A man named Jose Ricardo Garibay, 26, is accused of dousing a stranger, 39-year-old Julio Edeza, with a flammable liquid in a busy Oak Park parking lot and setting him on fire. The victim Edeza has been hospitalized and is currently in critical condition. He was taken to UCSD Medical Center with burns covering most of his body.
Garibay was arrested near his home in the 6200 block of Estrella Avenue. He surrendered without incident, and according to police accounts, was “very matter-of-fact about [his] arrest.”
Earlier this week, Garibay pleaded not guilty to charges of attempted murder, aggravated mayhem, and torture. He is being held without bail and faces life in prison if convicted. Additionally, special circumstance allegations could be added if the victim does not survive. Investigators have not determined a motive for the apparently random attack and law enforcement do not believe the assailant and victim knew each other. A status conference was set for April 29 and a preliminary hearing for May 3.
The Crime of “Torture” in California
While it sounds like a crime associated with a federal terrorism statute, the state of California has its own law addressing “torture,” which was passed into law in 1990 by way of a California ballot initiative. See CA Penal Code § 206. CA Penal Code § 206 defines torture as:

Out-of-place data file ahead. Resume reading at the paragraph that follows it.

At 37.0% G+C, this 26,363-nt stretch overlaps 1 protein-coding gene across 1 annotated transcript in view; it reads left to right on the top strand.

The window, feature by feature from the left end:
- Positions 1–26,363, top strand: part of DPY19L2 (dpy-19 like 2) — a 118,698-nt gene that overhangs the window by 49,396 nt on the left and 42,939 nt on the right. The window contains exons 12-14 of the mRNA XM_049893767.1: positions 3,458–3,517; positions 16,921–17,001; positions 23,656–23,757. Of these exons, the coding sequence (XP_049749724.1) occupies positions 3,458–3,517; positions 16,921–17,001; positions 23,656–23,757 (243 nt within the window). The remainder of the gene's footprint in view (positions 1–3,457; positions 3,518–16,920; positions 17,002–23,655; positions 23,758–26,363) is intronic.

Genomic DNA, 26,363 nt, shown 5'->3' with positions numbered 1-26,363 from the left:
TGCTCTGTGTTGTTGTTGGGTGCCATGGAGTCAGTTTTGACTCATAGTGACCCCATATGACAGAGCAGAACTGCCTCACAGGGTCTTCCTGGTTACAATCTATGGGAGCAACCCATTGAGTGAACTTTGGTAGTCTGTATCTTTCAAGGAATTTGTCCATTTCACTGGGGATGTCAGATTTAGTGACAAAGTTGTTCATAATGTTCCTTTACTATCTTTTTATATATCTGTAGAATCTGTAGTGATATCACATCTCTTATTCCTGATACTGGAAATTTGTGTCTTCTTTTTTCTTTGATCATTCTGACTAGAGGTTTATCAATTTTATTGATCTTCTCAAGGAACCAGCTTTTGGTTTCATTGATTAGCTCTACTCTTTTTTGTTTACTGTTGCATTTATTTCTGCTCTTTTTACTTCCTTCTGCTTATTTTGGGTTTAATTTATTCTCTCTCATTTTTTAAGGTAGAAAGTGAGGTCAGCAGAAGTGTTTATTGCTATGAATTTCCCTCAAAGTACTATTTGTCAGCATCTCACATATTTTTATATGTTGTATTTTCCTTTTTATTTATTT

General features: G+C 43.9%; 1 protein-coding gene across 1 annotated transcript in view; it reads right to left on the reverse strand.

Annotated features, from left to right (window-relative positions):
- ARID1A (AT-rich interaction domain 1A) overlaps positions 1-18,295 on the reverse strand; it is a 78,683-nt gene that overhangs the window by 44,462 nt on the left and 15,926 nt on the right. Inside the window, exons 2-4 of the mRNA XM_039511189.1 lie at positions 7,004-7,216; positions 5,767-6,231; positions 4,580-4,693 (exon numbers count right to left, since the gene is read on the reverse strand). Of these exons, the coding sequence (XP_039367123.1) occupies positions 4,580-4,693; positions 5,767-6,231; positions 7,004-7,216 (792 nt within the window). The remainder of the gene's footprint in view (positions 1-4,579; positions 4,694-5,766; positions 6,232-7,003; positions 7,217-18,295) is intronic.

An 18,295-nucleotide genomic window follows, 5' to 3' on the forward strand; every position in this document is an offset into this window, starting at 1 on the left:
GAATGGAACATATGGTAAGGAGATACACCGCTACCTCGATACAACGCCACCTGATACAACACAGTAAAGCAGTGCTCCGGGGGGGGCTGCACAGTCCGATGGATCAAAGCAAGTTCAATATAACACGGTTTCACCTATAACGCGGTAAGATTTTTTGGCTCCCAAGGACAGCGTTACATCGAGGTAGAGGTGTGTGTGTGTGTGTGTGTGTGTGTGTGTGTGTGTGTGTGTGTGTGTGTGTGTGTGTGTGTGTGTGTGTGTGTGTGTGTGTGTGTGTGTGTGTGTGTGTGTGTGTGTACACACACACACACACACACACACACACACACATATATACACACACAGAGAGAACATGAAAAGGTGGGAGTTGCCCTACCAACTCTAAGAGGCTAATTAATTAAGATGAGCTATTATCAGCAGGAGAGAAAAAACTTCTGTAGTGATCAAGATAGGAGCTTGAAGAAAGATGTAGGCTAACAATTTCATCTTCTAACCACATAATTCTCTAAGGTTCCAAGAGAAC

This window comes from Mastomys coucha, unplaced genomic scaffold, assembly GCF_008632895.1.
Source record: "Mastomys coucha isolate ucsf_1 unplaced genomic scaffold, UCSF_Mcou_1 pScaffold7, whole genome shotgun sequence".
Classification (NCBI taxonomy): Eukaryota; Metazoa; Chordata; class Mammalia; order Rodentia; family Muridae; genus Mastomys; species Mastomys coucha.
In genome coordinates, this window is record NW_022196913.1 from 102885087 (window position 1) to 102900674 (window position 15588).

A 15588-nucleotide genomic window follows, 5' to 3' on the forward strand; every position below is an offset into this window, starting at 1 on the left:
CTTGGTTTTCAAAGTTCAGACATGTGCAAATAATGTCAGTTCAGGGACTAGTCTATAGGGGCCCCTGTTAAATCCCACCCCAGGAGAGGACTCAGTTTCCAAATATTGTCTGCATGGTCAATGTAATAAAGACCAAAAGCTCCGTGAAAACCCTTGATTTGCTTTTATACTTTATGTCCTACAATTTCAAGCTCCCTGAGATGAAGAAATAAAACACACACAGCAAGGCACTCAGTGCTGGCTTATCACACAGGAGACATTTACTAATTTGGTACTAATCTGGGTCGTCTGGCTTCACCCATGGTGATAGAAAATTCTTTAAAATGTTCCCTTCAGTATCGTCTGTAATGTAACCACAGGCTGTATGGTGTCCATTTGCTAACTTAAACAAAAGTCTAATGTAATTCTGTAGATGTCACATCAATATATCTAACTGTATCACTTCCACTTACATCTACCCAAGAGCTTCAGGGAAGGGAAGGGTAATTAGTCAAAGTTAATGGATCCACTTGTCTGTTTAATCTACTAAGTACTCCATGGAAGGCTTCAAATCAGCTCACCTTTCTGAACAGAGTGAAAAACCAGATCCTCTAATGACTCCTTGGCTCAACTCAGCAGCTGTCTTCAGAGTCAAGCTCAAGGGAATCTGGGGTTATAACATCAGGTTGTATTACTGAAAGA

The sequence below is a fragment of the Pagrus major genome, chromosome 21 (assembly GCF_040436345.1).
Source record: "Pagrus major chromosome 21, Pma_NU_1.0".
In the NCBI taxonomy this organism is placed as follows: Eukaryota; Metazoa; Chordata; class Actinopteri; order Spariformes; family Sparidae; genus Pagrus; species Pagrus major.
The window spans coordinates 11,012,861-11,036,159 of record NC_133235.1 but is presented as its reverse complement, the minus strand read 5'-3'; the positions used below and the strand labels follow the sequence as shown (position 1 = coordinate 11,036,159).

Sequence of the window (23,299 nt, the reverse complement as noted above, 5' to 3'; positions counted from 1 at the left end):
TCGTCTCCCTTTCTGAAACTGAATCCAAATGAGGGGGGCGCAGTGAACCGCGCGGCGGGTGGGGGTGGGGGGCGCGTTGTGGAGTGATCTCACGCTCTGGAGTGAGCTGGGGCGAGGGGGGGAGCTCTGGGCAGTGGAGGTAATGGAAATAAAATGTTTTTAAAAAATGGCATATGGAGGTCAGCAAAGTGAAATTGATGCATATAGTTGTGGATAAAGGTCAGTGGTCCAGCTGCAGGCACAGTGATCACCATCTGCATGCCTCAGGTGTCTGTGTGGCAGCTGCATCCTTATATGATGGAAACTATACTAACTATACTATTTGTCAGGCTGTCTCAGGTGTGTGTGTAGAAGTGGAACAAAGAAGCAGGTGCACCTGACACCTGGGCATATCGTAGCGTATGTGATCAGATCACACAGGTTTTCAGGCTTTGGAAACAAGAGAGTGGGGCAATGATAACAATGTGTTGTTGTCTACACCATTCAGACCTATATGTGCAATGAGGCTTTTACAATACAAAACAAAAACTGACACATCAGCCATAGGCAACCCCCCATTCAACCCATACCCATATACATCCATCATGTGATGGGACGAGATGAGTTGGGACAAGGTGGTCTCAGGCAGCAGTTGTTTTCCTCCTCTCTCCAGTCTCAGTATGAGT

- Inflicting great bodily injury on another person,;
- With the intent to cause extreme pain and suffering or permanent disability;
- “For the purpose of revenge, extortion, persuasion or any sadistic purpose.”
It is not necessary for the perpetrator to intend to kill a victim to be able to be charged and convicted of torture. However, in California, if a murder is committed willfully using torture, it is then considered a “special circumstances murder,” which means an automatic life sentence with no possibility of parole. This means that if someone dies as a result of being tortured. even if you only intended to maliciously assault him, you will be looking a life sentence.
By itself, torture is a felony punishable by a life sentence and a fine up to $10,000. If you are convicted with torture, you will not be eligible to seek a parole hearing until at least seven years into your sentence. Continue reading